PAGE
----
The world is changing fast and to keep up you need local knowledge with global context.
It’s fair to say 2022 has not been a good year for SOE Transnet owing to the myriad controversies that have affected it over the past year. The recent worker strike caused South Africa to lose the opportunity to move R65.3 billion worth of goods, while criticism related to a failing infrastructure, substantial debt and constraints on cash flow. It appears things are getting worse with the report from Transnet that sabotage and the derailment of its locomotives cost the South African economy R1 billion a day as it tries to clear 5,500 tonnes of coal and assess the damage. One of its trains derailed near Ulundi in KwaZulu-Natal on Tuesday, 8 November 2022, after TFR received several threats on the Monday. During its investigation into the matter, chief communications officer Bonginkosi Mabaso told the Sunday Times employees had received threats via WhatsApp. A day later, the derailment happened, costing the South African economy billions. Criminal activity is doing serious damage to the SOE, which will be felt for years to come. This article was first published on MyBroadband. – Asime Nyide
Suspected sabotage costing South Africa R1 billion a day
Transnet Freight Rail (TFR) is investigating suspected sabotage along its main coal line costing South Africa a billion rand per day, the Sunday Times reports.
One of the rail transport company’s trains derailed near Ulundi in KwaZulu-Natal on Tuesday, 8 November 2022, after TFR received several threats on Monday.
The derailment left several coal wagons damaged, and TFR is working to clear the spilt cargo from the line.
The company’s chief communications officer Bonginkosi Mabaso told the Sunday Times that TFR employees had received threats via WhatsApp the day before the derailment occurred.
“We were threatened that if we did not respond in a certain way, there would be implications,” the Sunday Times quoted Mabaso as saying.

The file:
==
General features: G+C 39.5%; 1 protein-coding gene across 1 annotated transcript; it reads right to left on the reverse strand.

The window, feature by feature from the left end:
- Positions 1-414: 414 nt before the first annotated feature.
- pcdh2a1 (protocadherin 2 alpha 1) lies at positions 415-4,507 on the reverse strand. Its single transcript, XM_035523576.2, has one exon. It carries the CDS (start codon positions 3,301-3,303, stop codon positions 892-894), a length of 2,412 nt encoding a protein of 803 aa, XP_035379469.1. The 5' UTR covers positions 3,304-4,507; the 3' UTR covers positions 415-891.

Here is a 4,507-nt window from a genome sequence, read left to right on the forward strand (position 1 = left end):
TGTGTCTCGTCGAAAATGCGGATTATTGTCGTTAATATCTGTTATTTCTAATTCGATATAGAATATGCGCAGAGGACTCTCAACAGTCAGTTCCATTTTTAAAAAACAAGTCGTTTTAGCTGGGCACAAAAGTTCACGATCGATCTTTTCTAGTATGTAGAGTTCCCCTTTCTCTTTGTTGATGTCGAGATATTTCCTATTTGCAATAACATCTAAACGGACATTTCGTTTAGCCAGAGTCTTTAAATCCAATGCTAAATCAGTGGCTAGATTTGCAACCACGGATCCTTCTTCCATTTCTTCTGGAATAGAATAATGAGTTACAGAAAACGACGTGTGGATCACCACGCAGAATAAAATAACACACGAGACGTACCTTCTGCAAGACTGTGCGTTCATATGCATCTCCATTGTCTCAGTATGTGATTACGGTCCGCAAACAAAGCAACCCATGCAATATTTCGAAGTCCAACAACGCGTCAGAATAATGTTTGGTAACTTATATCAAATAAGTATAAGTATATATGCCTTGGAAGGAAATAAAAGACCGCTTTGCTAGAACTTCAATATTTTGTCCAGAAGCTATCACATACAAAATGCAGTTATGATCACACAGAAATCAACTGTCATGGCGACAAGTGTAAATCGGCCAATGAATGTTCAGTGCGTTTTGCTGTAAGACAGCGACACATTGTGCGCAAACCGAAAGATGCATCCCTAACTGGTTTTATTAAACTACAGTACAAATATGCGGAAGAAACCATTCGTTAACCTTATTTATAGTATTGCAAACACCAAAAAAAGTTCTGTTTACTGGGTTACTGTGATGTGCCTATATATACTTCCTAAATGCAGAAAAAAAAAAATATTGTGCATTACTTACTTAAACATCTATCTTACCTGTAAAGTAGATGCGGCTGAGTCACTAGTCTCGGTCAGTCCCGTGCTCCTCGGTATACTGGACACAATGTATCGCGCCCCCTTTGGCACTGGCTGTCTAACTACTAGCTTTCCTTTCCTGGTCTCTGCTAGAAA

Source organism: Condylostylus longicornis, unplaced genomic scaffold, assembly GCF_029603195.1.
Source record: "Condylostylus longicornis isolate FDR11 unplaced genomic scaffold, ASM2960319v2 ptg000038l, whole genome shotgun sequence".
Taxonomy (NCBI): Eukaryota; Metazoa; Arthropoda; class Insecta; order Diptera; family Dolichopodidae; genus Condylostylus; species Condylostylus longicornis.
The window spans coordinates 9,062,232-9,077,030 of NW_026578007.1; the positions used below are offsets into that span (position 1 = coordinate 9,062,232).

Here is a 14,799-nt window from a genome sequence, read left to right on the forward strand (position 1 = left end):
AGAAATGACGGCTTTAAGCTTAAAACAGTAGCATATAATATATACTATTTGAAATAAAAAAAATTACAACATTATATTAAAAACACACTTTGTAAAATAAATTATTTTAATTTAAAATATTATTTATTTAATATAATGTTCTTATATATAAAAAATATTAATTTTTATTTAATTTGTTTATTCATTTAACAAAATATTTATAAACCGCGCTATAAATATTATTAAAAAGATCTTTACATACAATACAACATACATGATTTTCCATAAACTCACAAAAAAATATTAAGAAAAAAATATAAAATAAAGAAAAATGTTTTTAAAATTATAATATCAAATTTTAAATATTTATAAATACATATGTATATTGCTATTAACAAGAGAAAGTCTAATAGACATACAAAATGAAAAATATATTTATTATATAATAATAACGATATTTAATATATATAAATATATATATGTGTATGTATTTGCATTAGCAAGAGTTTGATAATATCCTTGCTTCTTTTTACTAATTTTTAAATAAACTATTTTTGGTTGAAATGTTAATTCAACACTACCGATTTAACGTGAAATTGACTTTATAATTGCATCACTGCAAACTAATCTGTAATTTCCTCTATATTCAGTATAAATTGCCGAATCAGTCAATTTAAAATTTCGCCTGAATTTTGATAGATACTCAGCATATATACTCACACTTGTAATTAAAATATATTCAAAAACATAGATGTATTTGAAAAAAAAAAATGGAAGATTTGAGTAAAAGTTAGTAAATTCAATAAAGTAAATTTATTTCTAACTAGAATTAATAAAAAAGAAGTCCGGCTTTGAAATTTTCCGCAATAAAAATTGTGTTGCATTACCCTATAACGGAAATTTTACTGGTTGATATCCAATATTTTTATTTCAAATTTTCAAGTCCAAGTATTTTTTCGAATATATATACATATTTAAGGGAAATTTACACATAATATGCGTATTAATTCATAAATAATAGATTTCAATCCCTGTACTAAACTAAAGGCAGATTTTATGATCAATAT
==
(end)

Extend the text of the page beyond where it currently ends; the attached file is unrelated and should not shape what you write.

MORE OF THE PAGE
“We don’t want to take this lightly and assume it was a normal derailment, so we are doing a thorough investigation.”
He explained that TFR is losing R55 million in revenue daily due to the derailment.
“If you look at the multipliers, the mining industry and the impact on the economy, you are looking at a billion rand a day due to this derailment,” Mabaso added.
He said TFR would only know when the line will be operational again once the salvage operation is complete.
However, citing a government source, the Sunday Times reported that TFR ruled out locomotive or track faults, as the line had undergone significant maintenance in July 2022.
The source said the only two possibilities are human error or sabotage.
To make matters worse, Mabaso said that TFR’s salvage operations were delayed by “violent extortion efforts by the Ulundi Business Forum” that saw one of its employees assaulted.
According to the Sunday Times, one of two business forums that are at odds blocked access for trucks and articulated machinery needed to clear the debris.
However, Ulundi Business Forum chair Musa Ngqulunga said no operations had been stopped.
He stated that the business forum took issue with a contractor who came with machinery from Mpumalanga, saying he would do the work alone.
“That is when we stood up and said he can’t do all the work alone because we also have the same equipment as the locals, but Ali [Motala] came, and the issue was resolved,” Ngqulunga said.
The incident follows a major port and rail strike that started in early October 2022 and ended around two weeks later.
United National Transport Union (Untu) began the strike on Thursday, 6 October, demanding a bigger wage increase from TFR.
It came after the rail transport company doubled its price increase offer to 3%, which the union said isn’t aligned with its mandate.
“The strike is on. There is action across the country,” general secretary of Untu, Cobus van Vuuren, said.
The strike constrained exports of some commodities, including coal, amid surging global demand.
Untu called an end to the strike after reaching a three-year wage deal with TFR in mid-October.
- SA growth hobbled by Eskom and Transnet failures
- Consequences of SA’s truck-reliant economy as Transnet limps
- Looting bonanza for KZN communities following N2 truck blockades
Cyril Ramaphosa: The Audio Biography
Listen to the story of Cyril Ramaphosa's rise to presidential power, narrated by our very own Alec Hogg.